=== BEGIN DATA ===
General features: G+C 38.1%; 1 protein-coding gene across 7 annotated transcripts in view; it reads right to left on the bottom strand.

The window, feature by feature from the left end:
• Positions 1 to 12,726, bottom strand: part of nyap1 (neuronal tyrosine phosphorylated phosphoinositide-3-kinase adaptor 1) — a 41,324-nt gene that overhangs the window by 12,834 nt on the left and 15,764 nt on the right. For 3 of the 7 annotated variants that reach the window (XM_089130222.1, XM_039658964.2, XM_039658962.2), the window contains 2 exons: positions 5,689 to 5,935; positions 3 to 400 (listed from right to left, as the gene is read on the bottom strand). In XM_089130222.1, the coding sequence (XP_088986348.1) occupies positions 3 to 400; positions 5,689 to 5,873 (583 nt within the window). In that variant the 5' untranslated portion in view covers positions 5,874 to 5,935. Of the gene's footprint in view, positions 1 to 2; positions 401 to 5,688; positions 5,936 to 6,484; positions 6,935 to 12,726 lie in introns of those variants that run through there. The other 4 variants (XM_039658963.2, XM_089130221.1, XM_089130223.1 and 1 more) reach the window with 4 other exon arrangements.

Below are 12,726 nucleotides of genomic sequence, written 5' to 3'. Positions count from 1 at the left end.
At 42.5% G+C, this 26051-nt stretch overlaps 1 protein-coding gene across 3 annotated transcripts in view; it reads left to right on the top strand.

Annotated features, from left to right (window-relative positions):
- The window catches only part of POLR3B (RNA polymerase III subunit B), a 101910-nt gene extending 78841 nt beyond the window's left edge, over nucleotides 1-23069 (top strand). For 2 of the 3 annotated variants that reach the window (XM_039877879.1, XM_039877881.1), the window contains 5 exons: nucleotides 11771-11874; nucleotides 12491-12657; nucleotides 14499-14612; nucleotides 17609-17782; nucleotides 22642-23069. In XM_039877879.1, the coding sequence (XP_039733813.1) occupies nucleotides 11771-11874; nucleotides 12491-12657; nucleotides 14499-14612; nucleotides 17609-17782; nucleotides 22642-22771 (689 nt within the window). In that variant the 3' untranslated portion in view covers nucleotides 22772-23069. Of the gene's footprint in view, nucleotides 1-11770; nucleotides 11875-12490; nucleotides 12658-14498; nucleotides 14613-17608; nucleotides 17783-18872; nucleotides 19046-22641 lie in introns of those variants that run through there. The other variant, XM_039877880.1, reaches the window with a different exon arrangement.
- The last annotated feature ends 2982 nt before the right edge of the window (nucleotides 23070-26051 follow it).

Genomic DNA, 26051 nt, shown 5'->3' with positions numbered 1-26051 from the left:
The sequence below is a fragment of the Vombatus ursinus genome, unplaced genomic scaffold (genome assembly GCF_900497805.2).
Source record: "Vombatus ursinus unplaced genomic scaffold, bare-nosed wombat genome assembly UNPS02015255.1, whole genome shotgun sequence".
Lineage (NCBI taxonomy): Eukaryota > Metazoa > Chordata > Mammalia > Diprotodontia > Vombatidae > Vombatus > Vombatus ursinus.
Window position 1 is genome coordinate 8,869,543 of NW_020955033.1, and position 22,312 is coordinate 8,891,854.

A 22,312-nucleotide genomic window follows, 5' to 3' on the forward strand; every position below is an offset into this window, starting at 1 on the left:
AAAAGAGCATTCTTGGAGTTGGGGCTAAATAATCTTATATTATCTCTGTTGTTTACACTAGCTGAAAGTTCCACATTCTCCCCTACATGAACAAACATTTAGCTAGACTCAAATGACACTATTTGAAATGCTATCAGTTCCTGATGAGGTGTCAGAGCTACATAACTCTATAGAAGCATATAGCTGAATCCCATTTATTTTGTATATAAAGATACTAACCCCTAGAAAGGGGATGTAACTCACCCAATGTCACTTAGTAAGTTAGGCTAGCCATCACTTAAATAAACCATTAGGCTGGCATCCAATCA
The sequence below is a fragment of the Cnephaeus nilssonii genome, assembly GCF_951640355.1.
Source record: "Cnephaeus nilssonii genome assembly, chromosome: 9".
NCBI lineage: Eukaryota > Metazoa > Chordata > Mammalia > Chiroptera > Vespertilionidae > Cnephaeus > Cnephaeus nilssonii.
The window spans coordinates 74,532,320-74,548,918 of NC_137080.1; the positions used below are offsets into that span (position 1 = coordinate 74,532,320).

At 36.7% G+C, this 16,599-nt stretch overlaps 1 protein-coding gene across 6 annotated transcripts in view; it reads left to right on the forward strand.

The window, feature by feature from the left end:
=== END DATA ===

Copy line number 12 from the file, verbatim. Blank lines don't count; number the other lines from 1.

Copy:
Lineage (NCBI taxonomy): Eukaryota > Metazoa > Chordata > Mammalia > Diprotodontia > Vombatidae > Vombatus > Vombatus ursinus.